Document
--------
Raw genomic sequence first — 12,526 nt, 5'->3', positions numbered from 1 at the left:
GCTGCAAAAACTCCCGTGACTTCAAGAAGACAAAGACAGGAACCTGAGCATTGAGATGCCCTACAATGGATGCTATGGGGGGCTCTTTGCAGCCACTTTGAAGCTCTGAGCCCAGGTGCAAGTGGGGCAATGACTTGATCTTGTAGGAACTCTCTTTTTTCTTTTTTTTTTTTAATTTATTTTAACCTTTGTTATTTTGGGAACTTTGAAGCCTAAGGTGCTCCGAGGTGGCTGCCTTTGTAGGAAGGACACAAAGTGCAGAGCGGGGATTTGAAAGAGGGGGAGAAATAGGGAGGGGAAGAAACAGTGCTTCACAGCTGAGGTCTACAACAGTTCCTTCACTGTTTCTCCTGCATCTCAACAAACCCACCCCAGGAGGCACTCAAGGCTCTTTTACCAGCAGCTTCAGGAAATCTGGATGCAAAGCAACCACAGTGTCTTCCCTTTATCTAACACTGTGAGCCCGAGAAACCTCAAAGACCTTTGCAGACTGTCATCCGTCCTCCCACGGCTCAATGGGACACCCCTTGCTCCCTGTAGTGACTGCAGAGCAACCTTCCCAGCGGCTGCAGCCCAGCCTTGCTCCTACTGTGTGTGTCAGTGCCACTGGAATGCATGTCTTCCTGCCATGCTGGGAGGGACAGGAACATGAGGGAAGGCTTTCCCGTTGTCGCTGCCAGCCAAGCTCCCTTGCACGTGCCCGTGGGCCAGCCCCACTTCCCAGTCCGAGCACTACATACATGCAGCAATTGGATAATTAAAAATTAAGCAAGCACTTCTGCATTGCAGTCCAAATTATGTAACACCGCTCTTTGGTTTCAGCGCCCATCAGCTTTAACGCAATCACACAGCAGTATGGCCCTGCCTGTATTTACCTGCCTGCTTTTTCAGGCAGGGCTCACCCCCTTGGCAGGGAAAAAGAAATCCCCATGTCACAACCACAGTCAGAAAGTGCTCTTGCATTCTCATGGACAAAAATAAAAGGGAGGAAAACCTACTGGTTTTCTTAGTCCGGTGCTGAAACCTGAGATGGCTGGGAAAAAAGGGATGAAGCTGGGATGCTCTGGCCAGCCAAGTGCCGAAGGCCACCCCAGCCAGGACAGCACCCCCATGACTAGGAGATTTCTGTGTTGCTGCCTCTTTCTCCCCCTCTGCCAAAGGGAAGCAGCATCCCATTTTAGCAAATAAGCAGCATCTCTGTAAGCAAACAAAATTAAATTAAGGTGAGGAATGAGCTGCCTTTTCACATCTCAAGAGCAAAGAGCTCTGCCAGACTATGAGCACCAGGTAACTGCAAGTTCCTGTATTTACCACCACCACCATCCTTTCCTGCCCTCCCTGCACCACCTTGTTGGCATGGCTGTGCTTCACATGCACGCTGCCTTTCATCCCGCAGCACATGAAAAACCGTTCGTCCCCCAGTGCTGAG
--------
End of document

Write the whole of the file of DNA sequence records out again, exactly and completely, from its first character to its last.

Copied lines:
Raw genomic sequence first — 12,526 nt, 5'->3', positions numbered from 1 at the left:
GCTGCAAAAACTCCCGTGACTTCAAGAAGACAAAGACAGGAACCTGAGCATTGAGATGCCCTACAATGGATGCTATGGGGGGCTCTTTGCAGCCACTTTGAAGCTCTGAGCCCAGGTGCAAGTGGGGCAATGACTTGATCTTGTAGGAACTCTCTTTTTTCTTTTTTTTTTTTAATTTATTTTAACCTTTGTTATTTTGGGAACTTTGAAGCCTAAGGTGCTCCGAGGTGGCTGCCTTTGTAGGAAGGACACAAAGTGCAGAGCGGGGATTTGAAAGAGGGGGAGAAATAGGGAGGGGAAGAAACAGTGCTTCACAGCTGAGGTCTACAACAGTTCCTTCACTGTTTCTCCTGCATCTCAACAAACCCACCCCAGGAGGCACTCAAGGCTCTTTTACCAGCAGCTTCAGGAAATCTGGATGCAAAGCAACCACAGTGTCTTCCCTTTATCTAACACTGTGAGCCCGAGAAACCTCAAAGACCTTTGCAGACTGTCATCCGTCCTCCCACGGCTCAATGGGACACCCCTTGCTCCCTGTAGTGACTGCAGAGCAACCTTCCCAGCGGCTGCAGCCCAGCCTTGCTCCTACTGTGTGTGTCAGTGCCACTGGAATGCATGTCTTCCTGCCATGCTGGGAGGGACAGGAACATGAGGGAAGGCTTTCCCGTTGTCGCTGCCAGCCAAGCTCCCTTGCACGTGCCCGTGGGCCAGCCCCACTTCCCAGTCCGAGCACTACATACATGCAGCAATTGGATAATTAAAAATTAAGCAAGCACTTCTGCATTGCAGTCCAAATTATGTAACACCGCTCTTTGGTTTCAGCGCCCATCAGCTTTAACGCAATCACACAGCAGTATGGCCCTGCCTGTATTTACCTGCCTGCTTTTTCAGGCAGGGCTCACCCCCTTGGCAGGGAAAAAGAAATCCCCATGTCACAACCACAGTCAGAAAGTGCTCTTGCATTCTCATGGACAAAAATAAAAGGGAGGAAAACCTACTGGTTTTCTTAGTCCGGTGCTGAAACCTGAGATGGCTGGGAAAAAAGGGATGAAGCTGGGATGCTCTGGCCAGCCAAGTGCCGAAGGCCACCCCAGCCAGGACAGCACCCCCATGACTAGGAGATTTCTGTGTTGCTGCCTCTTTCTCCCCCTCTGCCAAAGGGAAGCAGCATCCCATTTTAGCAAATAAGCAGCATCTCTGTAAGCAAACAAAATTAAATTAAGGTGAGGAATGAGCTGCCTTTTCACATCTCAAGAGCAAAGAGCTCTGCCAGACTATGAGCACCAGGTAACTGCAAGTTCCTGTATTTACCACCACCACCATCCTTTCCTGCCCTCCCTGCACCACCTTGTTGGCATGGCTGTGCTTCACATGCACGCTGCCTTTCATCCCGCAGCACATGAAAAACCGTTCGTCCCCCAGTGCTGAG